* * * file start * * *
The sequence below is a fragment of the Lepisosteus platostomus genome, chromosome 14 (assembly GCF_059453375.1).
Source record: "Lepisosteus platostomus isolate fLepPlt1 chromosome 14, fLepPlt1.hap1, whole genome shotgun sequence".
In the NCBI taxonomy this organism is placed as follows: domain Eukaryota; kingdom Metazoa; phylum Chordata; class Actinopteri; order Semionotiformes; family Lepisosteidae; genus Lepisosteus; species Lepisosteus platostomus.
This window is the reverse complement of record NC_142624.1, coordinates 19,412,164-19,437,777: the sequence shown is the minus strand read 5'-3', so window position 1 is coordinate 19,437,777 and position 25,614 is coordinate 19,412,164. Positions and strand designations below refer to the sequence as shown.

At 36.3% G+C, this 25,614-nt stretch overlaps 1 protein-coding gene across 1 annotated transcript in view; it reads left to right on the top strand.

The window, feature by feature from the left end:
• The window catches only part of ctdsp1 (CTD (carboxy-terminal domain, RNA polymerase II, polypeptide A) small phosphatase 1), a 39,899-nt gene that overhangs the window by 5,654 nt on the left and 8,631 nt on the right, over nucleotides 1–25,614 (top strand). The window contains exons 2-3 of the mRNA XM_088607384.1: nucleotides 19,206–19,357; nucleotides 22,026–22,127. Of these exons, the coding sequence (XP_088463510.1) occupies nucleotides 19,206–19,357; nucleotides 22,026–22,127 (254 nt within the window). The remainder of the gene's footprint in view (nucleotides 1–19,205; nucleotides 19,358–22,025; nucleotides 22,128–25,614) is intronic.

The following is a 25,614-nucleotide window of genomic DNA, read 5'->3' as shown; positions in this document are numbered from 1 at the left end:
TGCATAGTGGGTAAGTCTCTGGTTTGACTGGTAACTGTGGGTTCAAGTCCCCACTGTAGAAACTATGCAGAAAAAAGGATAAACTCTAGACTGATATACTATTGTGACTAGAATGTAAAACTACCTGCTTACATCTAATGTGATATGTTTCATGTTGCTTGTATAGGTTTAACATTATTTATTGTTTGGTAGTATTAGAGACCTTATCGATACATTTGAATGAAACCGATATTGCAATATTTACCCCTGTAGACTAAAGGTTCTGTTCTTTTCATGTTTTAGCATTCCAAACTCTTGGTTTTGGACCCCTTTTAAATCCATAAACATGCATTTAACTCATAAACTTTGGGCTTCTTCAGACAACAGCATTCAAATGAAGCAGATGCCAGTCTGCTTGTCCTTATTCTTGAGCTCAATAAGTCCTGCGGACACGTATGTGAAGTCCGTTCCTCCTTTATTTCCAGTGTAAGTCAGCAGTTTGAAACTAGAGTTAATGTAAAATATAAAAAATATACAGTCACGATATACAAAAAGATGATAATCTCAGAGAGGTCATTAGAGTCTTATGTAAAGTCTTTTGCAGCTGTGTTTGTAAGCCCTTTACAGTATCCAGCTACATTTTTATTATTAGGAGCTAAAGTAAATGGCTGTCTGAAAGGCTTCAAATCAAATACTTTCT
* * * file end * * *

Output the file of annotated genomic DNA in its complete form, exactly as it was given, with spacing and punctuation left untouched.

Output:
The sequence below is a fragment of the Lepisosteus platostomus genome, chromosome 14 (assembly GCF_059453375.1).
Source record: "Lepisosteus platostomus isolate fLepPlt1 chromosome 14, fLepPlt1.hap1, whole genome shotgun sequence".
In the NCBI taxonomy this organism is placed as follows: domain Eukaryota; kingdom Metazoa; phylum Chordata; class Actinopteri; order Semionotiformes; family Lepisosteidae; genus Lepisosteus; species Lepisosteus platostomus.
This window is the reverse complement of record NC_142624.1, coordinates 19,412,164-19,437,777: the sequence shown is the minus strand read 5'-3', so window position 1 is coordinate 19,437,777 and position 25,614 is coordinate 19,412,164. Positions and strand designations below refer to the sequence as shown.

At 36.3% G+C, this 25,614-nt stretch overlaps 1 protein-coding gene across 1 annotated transcript in view; it reads left to right on the top strand.

The window, feature by feature from the left end:
• The window catches only part of ctdsp1 (CTD (carboxy-terminal domain, RNA polymerase II, polypeptide A) small phosphatase 1), a 39,899-nt gene that overhangs the window by 5,654 nt on the left and 8,631 nt on the right, over nucleotides 1–25,614 (top strand). The window contains exons 2-3 of the mRNA XM_088607384.1: nucleotides 19,206–19,357; nucleotides 22,026–22,127. Of these exons, the coding sequence (XP_088463510.1) occupies nucleotides 19,206–19,357; nucleotides 22,026–22,127 (254 nt within the window). The remainder of the gene's footprint in view (nucleotides 1–19,205; nucleotides 19,358–22,025; nucleotides 22,128–25,614) is intronic.

The following is a 25,614-nucleotide window of genomic DNA, read 5'->3' as shown; positions in this document are numbered from 1 at the left end:
TGCATAGTGGGTAAGTCTCTGGTTTGACTGGTAACTGTGGGTTCAAGTCCCCACTGTAGAAACTATGCAGAAAAAAGGATAAACTCTAGACTGATATACTATTGTGACTAGAATGTAAAACTACCTGCTTACATCTAATGTGATATGTTTCATGTTGCTTGTATAGGTTTAACATTATTTATTGTTTGGTAGTATTAGAGACCTTATCGATACATTTGAATGAAACCGATATTGCAATATTTACCCCTGTAGACTAAAGGTTCTGTTCTTTTCATGTTTTAGCATTCCAAACTCTTGGTTTTGGACCCCTTTTAAATCCATAAACATGCATTTAACTCATAAACTTTGGGCTTCTTCAGACAACAGCATTCAAATGAAGCAGATGCCAGTCTGCTTGTCCTTATTCTTGAGCTCAATAAGTCCTGCGGACACGTATGTGAAGTCCGTTCCTCCTTTATTTCCAGTGTAAGTCAGCAGTTTGAAACTAGAGTTAATGTAAAATATAAAAAATATACAGTCACGATATACAAAAAGATGATAATCTCAGAGAGGTCATTAGAGTCTTATGTAAAGTCTTTTGCAGCTGTGTTTGTAAGCCCTTTACAGTATCCAGCTACATTTTTATTATTAGGAGCTAAAGTAAATGGCTGTCTGAAAGGCTTCAAATCAAATACTTTCT